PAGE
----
Termites can be somewhat picky eaters.  Some woods have compounds in them that termites dislike or are not good for them.  For instance, termites love pine.  This of course it problematic because most of our building wood is some form of pine.  Teak, on the other hand, is something that they will eat, but it also kills a large number of them.  

In order to find out what woods termites prefer, the U.S. Department of Agriculture did a study, giving formosan termites samples of each wood that was tested.  They did the test for six weeks and found that the redwood, Brazilian jatoba, Peruvian walnut, Honduran mahogany, Alaska yellow cedar, and teak all showed signs of resistance by the termites.  Southern pine and spruce were their favorites.  Peruvian walnut was interesting in that it caused a high mortality rate in the termites, but they ate it just as much as spruce or pine.  


Termites do have predators.  And plenty of them.  Anteaters and aardvarks will gladly make a meal out of a termite colony.  Genets and civets, animals from the cat family, have been known to eat termites.  If a mole or a shrew happens upon a termite colony, it will eat well that night.  Mongoose and bats will also eat them.  When the swarmers come out, birds will make a meal out of alates.  Even humans will eat them.  In some parts of Africa, termites are considered a delicacy.  

But of all their predators, the most voracious are ants.  Termites are much larger than ants, but ants will outnumber the termites by insurmountable numbers.  When ants find a mud tube built by termites, the ants will invade.  This is when the termite soldiers come to life.  They have large heads with powerful mandibles.  They will move down the tube and meet the ants.  Worker termites will close off the tube behind the soldier, sealing his fate.  Their large heads plug up the hole, and they will kill some ants, but eventually, the soldier will be overrun and killed.  Hopefully by this time, the termites have sealed off the mud tube.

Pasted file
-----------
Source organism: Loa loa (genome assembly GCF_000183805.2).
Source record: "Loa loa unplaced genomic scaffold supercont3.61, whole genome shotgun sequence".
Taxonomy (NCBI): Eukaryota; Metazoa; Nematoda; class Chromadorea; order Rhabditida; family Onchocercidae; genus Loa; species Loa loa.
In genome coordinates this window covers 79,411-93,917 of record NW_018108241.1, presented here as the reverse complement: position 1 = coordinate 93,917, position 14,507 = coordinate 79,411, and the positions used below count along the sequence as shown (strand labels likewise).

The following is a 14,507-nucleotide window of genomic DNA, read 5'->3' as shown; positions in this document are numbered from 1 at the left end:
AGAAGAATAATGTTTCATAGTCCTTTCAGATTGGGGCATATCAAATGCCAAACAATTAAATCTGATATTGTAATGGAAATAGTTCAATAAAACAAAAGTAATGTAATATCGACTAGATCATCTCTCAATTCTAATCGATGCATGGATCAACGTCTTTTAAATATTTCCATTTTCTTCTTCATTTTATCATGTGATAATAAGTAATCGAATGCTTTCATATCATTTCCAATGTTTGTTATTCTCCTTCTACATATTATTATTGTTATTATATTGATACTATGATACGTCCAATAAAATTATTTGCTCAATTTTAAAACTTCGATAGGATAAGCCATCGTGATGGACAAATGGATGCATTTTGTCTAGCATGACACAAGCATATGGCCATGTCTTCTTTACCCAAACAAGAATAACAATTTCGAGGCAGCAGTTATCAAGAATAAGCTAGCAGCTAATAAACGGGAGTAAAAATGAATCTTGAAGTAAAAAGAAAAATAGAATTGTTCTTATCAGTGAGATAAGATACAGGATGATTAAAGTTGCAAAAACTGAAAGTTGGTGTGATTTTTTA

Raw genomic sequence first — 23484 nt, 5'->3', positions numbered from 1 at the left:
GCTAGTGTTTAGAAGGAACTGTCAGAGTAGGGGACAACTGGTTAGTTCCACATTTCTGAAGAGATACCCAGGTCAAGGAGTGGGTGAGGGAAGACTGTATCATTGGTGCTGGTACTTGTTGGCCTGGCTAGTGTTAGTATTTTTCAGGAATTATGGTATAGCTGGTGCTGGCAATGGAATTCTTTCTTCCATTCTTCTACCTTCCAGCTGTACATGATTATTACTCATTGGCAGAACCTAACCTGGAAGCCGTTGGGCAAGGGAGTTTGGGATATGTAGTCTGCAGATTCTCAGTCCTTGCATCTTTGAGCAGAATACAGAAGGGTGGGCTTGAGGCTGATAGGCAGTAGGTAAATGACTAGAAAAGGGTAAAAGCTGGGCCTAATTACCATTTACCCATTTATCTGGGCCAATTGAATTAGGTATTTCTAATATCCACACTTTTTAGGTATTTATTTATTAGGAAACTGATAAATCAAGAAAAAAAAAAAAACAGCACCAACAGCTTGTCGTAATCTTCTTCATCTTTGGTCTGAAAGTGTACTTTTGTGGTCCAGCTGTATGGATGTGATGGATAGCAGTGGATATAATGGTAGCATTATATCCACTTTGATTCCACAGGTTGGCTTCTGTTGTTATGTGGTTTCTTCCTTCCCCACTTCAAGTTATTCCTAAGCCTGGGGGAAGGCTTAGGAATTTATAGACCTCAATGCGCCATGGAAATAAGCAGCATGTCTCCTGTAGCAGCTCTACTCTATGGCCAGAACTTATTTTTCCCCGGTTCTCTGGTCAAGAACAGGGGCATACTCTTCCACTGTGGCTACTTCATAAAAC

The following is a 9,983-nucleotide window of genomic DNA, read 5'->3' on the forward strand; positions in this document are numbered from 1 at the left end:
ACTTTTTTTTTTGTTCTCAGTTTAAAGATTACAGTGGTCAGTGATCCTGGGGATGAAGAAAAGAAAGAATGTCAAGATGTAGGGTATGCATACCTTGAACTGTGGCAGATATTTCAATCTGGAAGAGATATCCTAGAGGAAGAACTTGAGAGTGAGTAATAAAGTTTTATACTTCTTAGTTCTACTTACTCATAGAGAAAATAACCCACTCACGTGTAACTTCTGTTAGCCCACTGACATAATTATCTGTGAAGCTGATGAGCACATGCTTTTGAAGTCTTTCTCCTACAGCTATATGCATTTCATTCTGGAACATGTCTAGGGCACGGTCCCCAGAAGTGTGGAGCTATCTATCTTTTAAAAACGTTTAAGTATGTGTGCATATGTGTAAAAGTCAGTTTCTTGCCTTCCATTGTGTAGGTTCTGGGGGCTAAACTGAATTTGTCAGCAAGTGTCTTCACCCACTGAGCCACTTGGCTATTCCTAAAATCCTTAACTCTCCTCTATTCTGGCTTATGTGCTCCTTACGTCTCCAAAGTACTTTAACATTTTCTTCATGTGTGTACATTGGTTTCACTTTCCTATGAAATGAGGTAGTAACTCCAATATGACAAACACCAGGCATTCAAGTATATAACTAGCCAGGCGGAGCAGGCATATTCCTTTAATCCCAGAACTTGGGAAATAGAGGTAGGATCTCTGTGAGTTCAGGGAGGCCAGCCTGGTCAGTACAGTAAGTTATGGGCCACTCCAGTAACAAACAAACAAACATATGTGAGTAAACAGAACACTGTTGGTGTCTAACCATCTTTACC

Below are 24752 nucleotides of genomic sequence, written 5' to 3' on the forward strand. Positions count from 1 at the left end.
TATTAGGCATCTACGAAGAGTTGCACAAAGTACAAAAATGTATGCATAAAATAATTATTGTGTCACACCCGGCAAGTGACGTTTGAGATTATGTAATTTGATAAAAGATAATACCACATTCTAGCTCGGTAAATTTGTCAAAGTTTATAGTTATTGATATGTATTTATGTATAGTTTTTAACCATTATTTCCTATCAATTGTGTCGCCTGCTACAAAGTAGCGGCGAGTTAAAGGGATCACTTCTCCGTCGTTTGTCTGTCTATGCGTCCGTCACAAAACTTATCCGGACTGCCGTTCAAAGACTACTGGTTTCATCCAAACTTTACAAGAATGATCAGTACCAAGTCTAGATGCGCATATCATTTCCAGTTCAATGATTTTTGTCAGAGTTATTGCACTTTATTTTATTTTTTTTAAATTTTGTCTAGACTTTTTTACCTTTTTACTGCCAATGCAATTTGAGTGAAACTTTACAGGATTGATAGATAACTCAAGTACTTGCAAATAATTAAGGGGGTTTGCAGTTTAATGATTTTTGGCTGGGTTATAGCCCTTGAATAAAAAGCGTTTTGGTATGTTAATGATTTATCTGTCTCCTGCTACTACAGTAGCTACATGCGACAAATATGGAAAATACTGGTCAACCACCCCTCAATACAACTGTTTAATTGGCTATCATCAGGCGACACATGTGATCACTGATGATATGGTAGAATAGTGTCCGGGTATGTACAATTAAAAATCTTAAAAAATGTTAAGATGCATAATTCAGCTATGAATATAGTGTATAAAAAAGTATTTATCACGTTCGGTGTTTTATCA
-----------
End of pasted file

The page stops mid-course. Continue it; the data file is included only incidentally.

The number one way of discovering if you have a termite problem is if you find mud tubes coming up the side of your home.  Termites in Oklahoma are subterranean termites.  This means that they need to be in high moisture areas such as underground.  By building mud tubes, they can stay in the humid underground air while still foraging above ground.  If you see mud tubes, you  need to call a Tulsa pest control company.  

Termites will also cut holes in the wood to the outside in order to eject frass.  Frass is essentially termite trash.  It can be dead termites, old skin from molts, dung or just dirt from digging.  If you see a large number of frass holes in a piece of wood, it is likely that you have termites.  It’s time to call an Oklahoma pest control company.  


There are no effective ways of ridding your home of termites that can be purchased over the counter.  You will need to call your Tulsa exterminator and schedule an appointment.  Here at TermMax Pest Control, we can inspect your home for free.  We’re here to help!

to top